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Are you raising chicks or getting hens raised by your neighbor?
I sure miss fresh eggs while I wait for my new batch of chicks to grow up!
What changes are they thinking of making to net metering in CA?
Certainly for homeowners like me who took on the risk of installing a solar PV grid tied system, net metering seems very fair, and without it I could not justify the investment.
Here in Maine one of my local state legislaters is pushing for further incentives such as compensating homeowners for excess generation, if any, instead of letting unused credits after the period of 12 months go free to the utility.
The daily routine here is open the coop up in the morning and close it up at night. I've never lost a hen locked up in the coop. Lone roosters were killed on two different occasions though when some small animal dug down under wire fencing to get into the paddock area; 6" wasn't enough depth of bury for the fence.
Quick google search for chicken water aquarium heater finds ideas like this:
But some concerns with aquarium heaters can be found here:
There's some basic elements in all good coops like nesting boxes and roosts, but there's no one perfect design. It depends on your site, objectives, and needs. I designed mine to be semi portable to move from paddock to paddock. The size was as large as would work with a 4×8 plywood sheet for the roof. For winter, I move the coop to the garden area where nothing but garlic is planted right now so the birds are close to the house and an extension cord will reach the coop. I'll post a photo if I can get it work later.
See Backyardchickens.com for tons of ideas for coops. good luck!
One cheap way to keep your chicken's water from freezing is to build a cookie tin heater. Put a light bulb socket and a low wattage 20 or 40 watt bulb inside one of those metal tins leftover from Christmas and place a waterer on top. When it's really cold though the top of the waterer can still freeze but the bottom tray where they drink should stay liquid.
I also tried putting a droplight with a 40watt bulb in a wooden box with a round hold on top just smaller than the drop light light reflect so it held it pointed up. Then I put a metal waterer on top. This worked pretty good until water and crud eventually messed up the light bulb socket.
Right now I have a 250 watt heat lamp that I use normally for chicks hanging over a bucket in the coop, but that's a pretty expensive rig to run continuously though, about $.90 per day at my electricity rate, or 50% of my normal electric bill. I could get a lower wattage bulb.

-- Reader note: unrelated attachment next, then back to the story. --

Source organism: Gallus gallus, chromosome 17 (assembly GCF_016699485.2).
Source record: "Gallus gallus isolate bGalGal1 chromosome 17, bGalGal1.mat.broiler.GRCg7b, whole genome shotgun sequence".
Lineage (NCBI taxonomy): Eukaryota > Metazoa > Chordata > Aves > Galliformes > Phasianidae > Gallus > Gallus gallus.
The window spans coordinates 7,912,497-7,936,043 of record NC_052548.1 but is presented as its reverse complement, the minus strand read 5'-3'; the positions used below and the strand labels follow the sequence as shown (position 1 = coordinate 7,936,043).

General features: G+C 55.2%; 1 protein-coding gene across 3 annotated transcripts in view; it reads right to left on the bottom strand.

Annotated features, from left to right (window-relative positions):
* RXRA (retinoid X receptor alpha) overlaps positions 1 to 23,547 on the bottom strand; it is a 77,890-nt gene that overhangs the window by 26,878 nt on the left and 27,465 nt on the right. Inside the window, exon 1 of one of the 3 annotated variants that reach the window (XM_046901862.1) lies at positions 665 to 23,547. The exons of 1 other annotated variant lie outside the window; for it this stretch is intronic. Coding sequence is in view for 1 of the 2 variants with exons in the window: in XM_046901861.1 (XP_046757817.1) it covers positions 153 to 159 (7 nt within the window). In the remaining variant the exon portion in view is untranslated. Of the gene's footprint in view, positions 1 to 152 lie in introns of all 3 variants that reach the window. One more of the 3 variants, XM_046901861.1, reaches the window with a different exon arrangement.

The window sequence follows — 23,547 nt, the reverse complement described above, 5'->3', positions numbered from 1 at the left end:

You don't have to heat the chicken coop but I'd make sure it's dry and free of drafts. I string some Christmas lights on the coop in winter which makes it easy to collect eggs in the dark and seems to keep the egg production up. I keep their water thawed with a base under the metal waterer that has a 40 watt incandescent bulb, and lug a bucket of hot water out in the morning too. Birds with large combs or wattles, especially roosters, can get frost bite there below about 0F without supplemental heat. Also, if you can't collect eggs until late in the day, they can freeze and crack if the coop is really cold.
I have to deal with really poor circulation and freezing in my hands in winter. One of the best investments I made to be able to enjoy the outdoors was in a pair of mountain/expedition mittens like they climb Everest with, plus a large supply of hand warmer packets.
Around here we don't own a TV but always have so many other activities and projects and family to focus on besides food that overeating on Thanksgiving doesn't happen!
My kids are into geocaching now, looking for hidden containers using GPS coordinates. It doesn't cost anything to do, and it gives us that extra motivation to go explore someplace new we haven't been before.
Ya I have to remind my kids, don't just wash hands before you eat, wash hands after handling the chickens before you touch everything else inside.
One reason I like to hatch my own chicks, as well as grow vegetables out back, is to reduce the risk of bringing home a disease.